The Confusion of Calvinism

A painting of John Calvin holding a book

I’m subscribed to the Desiring God mailing list and I often read John Piper answering questions about Christian doctrine from curious believers. While I don’t think that peddling the term ‘Christian Hedonism’ is necessarily helpful, I appreciate Piper’s lengthy ministry, his biblical knowledge, and the insights he gives on theological subjects.

This week I read an interesting post on Piper’s website entitled Does God Control All Things All The Time? Aha! I thought. This is right up my street. I was genuinely interested to read what Piper had to say about this question which cuts into the heart of Christian theology.

As I read through the article I found myself in almost total agreement. I do agree with a lot of what Calvinists like Piper have to say about God’s sovereignty. But just as Piper was concluding, he made a statement that I think highlights why I could not ultimately describe myself as a Calvinist:

God’s sovereignty does not diminish our accountability.

Alarm bells immediately started ringing in my mind and my heart sank as I read these words, which represent a confusion that is at the heart of Calvinist thinking. Earlier in the article, Piper had made another statement along the same lines:

Even in situations where God is permitting, He is permitting by design.

Are you able to see the contradiction that exists in both of these quoted statements? You see, Calvinists want to strongly state God’s sovereignty and insist that salvation is solely a work of God. But the trouble is, we only need to be ‘saved’ because of rebellion against God, and this rebellion implies freedom of the human will.

Without God’s sovereignty, Calvinism doesn’t make sense, but with God’s sovereignty, Christianity doesn’t make sense.

It’s simple. If we are free to sin, then God is not in control of our lives, and so we cannot call Him sovereign. If we are not free to sin, and our lives are under God’s control, then the need for salvation, and therefore the whole Christian gospel, evaporates.

Calvinists would have to deny what I affirm, which is that we are merely puppets in the hands of God. I believe all of creation is part of God – He is omnipresent – and this is what true sovereignty means. We have to be able to affirm this truth about God and then deal with the implications for our theology, which are far-reaching, and which I have discussed at length in my paper entitled An Almighty Predicament: A Discourse on the Arguments For and Against Christianity.

What’s your understanding of the divine sovereignty / free will predicament? Feel free to leave a comment with your thoughts.

32 Comments on “The Confusion of Calvinism

  1. Does it matter which soteriological model a person might accept? Does God conduct an examination asking questions on the precise accuracy of a person’s doctrine? Is the division described at Matthew 25:31-46 based on soteriological models? Or is the division based upon outcomes?
    Because Paul provided no soteriological explanation, Christianity’s 2000 year history has seen a succession of models. Augustine’s soteriology had dominated for 1000 years before Anselm created his model, only to be refuted by people such as Abelard and others.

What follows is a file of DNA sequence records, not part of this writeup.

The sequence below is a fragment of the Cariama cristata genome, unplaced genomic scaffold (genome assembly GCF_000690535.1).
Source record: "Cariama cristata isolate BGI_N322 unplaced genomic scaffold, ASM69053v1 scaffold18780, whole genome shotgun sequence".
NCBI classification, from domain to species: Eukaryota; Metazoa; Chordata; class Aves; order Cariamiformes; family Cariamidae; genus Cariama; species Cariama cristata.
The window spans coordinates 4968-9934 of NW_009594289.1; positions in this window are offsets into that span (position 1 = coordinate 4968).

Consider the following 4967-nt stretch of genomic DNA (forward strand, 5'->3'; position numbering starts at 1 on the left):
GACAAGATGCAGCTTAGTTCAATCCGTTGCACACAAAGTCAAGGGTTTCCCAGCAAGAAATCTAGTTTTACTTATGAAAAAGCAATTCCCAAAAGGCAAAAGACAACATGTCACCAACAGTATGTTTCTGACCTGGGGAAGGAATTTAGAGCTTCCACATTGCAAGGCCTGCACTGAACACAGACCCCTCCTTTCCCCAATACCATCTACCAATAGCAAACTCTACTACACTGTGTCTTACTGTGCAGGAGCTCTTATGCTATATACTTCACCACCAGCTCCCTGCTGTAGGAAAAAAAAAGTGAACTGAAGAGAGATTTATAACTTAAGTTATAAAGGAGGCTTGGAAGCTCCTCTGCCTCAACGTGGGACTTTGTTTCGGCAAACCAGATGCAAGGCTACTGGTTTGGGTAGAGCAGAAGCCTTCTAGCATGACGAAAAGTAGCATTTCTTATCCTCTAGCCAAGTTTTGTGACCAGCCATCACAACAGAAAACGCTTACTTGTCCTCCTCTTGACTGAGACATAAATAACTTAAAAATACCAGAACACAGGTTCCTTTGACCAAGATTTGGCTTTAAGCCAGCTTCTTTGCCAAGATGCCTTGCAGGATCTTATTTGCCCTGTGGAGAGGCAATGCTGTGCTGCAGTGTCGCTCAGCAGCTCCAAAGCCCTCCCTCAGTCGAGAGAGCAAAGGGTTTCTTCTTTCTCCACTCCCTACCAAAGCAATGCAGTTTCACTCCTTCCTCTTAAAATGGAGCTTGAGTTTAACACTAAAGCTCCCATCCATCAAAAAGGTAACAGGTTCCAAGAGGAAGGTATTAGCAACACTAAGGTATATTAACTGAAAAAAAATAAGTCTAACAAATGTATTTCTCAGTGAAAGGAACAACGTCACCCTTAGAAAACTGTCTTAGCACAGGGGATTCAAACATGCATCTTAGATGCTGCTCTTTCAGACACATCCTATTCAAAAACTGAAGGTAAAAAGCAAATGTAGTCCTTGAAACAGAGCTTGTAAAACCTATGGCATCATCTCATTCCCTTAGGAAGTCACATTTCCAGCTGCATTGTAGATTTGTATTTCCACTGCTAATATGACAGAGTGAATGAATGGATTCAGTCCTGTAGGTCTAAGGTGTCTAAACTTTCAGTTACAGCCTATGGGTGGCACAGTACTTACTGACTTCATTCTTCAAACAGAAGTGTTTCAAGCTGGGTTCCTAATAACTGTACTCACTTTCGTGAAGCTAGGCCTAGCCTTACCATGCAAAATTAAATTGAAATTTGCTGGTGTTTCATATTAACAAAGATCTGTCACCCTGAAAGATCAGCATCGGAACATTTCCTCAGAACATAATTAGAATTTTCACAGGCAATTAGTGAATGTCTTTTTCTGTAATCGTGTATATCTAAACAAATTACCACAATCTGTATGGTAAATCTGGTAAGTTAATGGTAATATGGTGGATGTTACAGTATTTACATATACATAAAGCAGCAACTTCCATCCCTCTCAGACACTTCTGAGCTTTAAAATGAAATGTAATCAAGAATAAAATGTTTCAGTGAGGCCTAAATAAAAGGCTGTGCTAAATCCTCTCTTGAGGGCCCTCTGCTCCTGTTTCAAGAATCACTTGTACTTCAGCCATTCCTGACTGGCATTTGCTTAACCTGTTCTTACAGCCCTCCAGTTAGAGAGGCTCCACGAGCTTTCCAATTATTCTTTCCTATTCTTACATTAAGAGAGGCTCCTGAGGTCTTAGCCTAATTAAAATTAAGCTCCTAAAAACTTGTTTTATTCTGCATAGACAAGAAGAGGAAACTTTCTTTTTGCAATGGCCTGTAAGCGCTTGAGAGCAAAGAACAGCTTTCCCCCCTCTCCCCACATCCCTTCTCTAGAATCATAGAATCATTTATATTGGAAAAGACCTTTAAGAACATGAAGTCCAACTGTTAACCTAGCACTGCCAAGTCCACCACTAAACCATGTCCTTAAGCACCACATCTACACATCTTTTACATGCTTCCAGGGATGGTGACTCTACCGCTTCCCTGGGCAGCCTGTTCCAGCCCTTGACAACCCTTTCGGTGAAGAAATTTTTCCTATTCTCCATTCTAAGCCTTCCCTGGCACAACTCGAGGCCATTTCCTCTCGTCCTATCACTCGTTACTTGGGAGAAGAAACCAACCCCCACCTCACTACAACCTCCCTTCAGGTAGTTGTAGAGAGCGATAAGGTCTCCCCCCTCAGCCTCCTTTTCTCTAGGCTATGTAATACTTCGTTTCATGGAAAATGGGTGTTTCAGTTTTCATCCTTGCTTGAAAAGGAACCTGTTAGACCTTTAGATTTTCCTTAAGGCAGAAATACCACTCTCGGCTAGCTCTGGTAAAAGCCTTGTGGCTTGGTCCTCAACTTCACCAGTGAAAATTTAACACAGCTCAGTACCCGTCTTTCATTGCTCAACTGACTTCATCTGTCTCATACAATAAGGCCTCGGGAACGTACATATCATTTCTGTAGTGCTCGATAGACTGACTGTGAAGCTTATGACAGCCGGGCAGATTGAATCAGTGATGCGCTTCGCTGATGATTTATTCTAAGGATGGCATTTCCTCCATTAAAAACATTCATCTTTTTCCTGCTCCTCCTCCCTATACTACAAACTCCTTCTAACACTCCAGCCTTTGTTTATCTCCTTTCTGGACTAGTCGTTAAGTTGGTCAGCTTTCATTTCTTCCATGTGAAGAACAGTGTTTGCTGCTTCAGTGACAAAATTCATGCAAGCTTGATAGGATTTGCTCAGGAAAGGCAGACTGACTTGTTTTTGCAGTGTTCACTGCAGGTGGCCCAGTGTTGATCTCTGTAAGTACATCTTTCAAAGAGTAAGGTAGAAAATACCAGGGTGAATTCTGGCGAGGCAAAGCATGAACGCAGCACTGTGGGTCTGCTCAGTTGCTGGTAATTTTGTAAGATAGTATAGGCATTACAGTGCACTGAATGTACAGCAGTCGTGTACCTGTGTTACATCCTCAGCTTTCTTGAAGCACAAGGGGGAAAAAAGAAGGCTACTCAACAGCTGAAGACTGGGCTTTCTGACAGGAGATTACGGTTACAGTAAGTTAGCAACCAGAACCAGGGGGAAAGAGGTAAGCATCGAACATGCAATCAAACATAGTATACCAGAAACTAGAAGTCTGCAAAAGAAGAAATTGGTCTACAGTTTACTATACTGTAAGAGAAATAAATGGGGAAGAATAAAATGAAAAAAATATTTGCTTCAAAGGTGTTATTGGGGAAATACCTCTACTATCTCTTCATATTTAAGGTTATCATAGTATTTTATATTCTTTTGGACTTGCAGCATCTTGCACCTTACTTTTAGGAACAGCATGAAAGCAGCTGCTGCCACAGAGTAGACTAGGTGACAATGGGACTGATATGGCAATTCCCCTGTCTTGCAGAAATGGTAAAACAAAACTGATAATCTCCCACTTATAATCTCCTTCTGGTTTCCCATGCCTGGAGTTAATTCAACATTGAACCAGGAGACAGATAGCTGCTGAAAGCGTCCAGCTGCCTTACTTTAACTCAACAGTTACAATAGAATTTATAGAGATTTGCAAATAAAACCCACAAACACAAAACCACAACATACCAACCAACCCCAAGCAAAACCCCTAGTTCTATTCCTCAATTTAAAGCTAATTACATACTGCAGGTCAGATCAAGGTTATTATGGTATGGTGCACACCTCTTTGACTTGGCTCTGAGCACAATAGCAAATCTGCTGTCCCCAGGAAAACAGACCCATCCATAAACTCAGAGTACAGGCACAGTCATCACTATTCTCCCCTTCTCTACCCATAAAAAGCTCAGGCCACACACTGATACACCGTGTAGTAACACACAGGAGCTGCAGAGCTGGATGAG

The judicial penal substitution model held by some is by no means the only current model. For example, it is strongly argued against by the Eastern (Orthodox) Church.
    Again I ask: Does God condemn those who do not agree with a certain soteriological model?


  2. Good post Steven and one I have thought about today. This is my conclusion. I think that because we do have “free will” is indeed what makes God a sovereign God. I know that sounds like a contradiction in terms, but this is what I mean.

    He set it up that He is indeed the all powerful God. In doing so He said, “I am not going to be a dictator. My children are going to have the right to choose to sin or not to sin.” Even though He did this in no form or fashion did He ever lose His sovereignty.

    I say this because at the “end” we are all going to have to answer to Him. Even so that does not take away our “free will.”

    So when I look at His entire plan of slavation for mankind, that is what indeed makes God, God. To me He is saying, “You are a sinner. I have laid out this plan before you which is a path you can follow or not follow. If you follow it you will answer to Me. If you do not follow it you will answer to Me.” Either way we choose to go with our free will, it is all going to end up, with Him. So He does not control the strings of the “puppet” (us) controlling our thoughts, words, actions, or decisions.

    But…He created the “puppet” (us) and as our Creator will decide how it is all going to end up, with us. That is to me what makes Him, sovereign.

    God Bless, SR

    Liked by 1 person

  3. We have the freedom to choose God or not (ie. Jesus as our Savior and accept the work he did on the cross, and our saving grace through him). If God is the Alpha and the Omega, he must have knowledge of what will happen all through our linear time, but he knows the end, and He is the end, the beginning and is in His own time-space, which we do not understand. We can choose to be obedient, or not. If we are saved, he still may work with us so we do not choose to lie, cheat, steal, etc., but it is our choice if we do those things. We are not “puppets”, we have free will to choose our actions and whether we believe or not. I think He chooses who he reaches out to, and Jesus was given the people who will follow Him. In some way I believe God knows who is ultimately saved through Grace. I hope all this makes sense but it may not answer your points you are making.

    Liked by 1 person

  4. A common thread is the belief that we are all sinners and that somehow our goodness at the time of creation has been corrupted. The view of the Eastern Orthodox Church is that the integrity of human nature remains intact despite our transgressions, otherwise, God did not provide us with a robust goodness. God’s will is within us; our Nomic will come to the fore because of our doubts, fear of our mortality and corrupt conditioning from our early life experiences.

    For those who believe the creation story in Genesis, there are many questions to answer:

    1) why is there no explanation for God to place the tree of knowledge of good and evil in the garden of Eden?

    2) how was it possible for Adam and Eve to hide from God if He is Omnipresent?

    3) why does the Genesis account suggest that God was ignorant of what had happened if He is Omniscient?

    4) if God is good and Omnipotent, why didn’t He forgive Adam and Eve reset back to their previous condition?